Investigational Device Exemption (IDE) – A submission to the FDA that allow the clinical investigation of devices, collection of safety and efficacy data, and shipment of device(s) across state lines.

510(K) – Device commercialization path which requires demonstration that the device is as safe and effective, or substantially equivalent to a legally marketed device (predicate) that is not subject to a Pre-market approval (PMA). FDA has a 90 day review period for these.  Additional guidance on the 510K process can be found here.

PMA – Premarket approval device commercialization path required for class III devices after safety and efficacy studies have been completed. FDA has a 180 day review period prior to granting approval for these.

Medical Device Classifications

Devices are classified by the associated risk. Class I – lowest risk; Class II – moderate risk; Class III – highest risk.

Typically Class I and II are non-significant risk (NSR) devices. Class III are significant risk (SR) devices.

Visit the FDA device database to see a list of medical devices with their associated classification product codes.

A significant risk device (SR) is one that:

  •  Is intended as an implant and presents a potential for serious risk to the health, safety, and welfare of a subject.
  •  Is used to support or sustain human life.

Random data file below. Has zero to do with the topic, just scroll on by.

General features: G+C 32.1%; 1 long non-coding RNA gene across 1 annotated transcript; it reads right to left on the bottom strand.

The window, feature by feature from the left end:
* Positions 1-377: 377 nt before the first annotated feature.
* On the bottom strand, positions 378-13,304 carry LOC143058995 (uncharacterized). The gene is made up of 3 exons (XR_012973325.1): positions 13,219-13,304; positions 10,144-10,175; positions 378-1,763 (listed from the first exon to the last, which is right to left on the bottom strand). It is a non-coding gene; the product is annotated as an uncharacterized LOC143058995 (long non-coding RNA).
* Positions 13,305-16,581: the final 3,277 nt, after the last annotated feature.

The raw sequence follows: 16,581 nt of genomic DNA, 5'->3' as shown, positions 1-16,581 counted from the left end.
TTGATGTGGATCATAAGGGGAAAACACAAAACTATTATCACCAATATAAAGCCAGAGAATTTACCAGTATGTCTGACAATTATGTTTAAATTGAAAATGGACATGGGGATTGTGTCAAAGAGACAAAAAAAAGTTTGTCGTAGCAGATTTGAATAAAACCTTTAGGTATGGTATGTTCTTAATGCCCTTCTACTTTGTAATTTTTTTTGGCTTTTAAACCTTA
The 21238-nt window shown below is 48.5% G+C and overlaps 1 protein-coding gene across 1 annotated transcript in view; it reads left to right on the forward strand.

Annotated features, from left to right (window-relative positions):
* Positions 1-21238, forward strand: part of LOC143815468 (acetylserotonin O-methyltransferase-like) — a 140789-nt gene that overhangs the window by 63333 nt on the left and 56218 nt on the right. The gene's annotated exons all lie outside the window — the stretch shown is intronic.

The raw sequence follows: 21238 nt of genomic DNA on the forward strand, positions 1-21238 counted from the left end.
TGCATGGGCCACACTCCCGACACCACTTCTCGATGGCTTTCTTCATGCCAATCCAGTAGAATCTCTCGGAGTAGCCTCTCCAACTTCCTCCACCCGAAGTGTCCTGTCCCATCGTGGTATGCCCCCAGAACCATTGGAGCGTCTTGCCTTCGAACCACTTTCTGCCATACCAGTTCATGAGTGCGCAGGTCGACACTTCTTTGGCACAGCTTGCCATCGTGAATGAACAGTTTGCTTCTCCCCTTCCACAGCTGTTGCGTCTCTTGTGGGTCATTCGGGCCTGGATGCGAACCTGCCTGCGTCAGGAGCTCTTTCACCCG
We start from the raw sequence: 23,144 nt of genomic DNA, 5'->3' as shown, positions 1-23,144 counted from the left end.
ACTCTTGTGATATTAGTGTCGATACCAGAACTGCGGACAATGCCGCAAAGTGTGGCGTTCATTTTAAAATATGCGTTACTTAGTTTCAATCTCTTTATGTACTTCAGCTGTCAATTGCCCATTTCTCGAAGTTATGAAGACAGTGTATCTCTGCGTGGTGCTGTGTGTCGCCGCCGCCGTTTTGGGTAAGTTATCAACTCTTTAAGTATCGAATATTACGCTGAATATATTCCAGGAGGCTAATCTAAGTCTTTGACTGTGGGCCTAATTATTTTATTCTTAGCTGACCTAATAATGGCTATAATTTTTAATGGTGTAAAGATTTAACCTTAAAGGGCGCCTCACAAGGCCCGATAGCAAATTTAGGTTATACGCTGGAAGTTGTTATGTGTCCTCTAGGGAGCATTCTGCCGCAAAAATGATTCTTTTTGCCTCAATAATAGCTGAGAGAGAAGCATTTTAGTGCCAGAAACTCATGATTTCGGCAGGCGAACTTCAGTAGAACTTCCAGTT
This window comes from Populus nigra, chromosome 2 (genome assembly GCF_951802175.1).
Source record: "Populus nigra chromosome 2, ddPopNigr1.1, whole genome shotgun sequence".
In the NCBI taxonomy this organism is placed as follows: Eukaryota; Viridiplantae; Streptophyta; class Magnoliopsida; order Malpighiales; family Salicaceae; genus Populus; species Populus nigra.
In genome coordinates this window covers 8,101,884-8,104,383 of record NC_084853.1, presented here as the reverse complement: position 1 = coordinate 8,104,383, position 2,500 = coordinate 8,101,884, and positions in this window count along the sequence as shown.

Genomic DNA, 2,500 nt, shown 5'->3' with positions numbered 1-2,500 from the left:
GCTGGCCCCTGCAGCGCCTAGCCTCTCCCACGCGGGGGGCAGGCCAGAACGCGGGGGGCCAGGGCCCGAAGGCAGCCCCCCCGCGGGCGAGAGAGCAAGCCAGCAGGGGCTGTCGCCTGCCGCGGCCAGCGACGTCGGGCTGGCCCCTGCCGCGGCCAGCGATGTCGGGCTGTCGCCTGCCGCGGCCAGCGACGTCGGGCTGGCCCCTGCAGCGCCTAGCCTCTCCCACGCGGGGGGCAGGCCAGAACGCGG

•  Is of substantial importance in diagnosing, curing, mitigating, or treating disease and/or otherwise preventing impairment of human health.
  •  Otherwise presents a potential for serious risk to the health, safety, or welfare of a subject.

Non-Significant Risk (NSR) device studies do not need an IDE application submitted to FDA. NSR devices may include dental flosses, scissors, syringes MRI, wheel chair, etc.

• The IRB serves as the FDA’s surrogate for review, approval, and continuing review of NSR device studies.

• NSR device studies must follow the abbreviated IDE requirements under 21 CFR 812.2 (b):

  1. Label the device properly
  2. Obtain and maintain IRB approval after presenting why the device study is NSR
  3. Obtain informed consent
  4. Monitor the study
  5. Maintain required records and reports
  6. Comply with prohibitions against promotion

Note: The IRB and/or the Sponsor (with appropriate justification to the IRB) can make the SR/NSR determination.  If there is a disagreement between the IRB and Sponsor, the FDA will have the final say.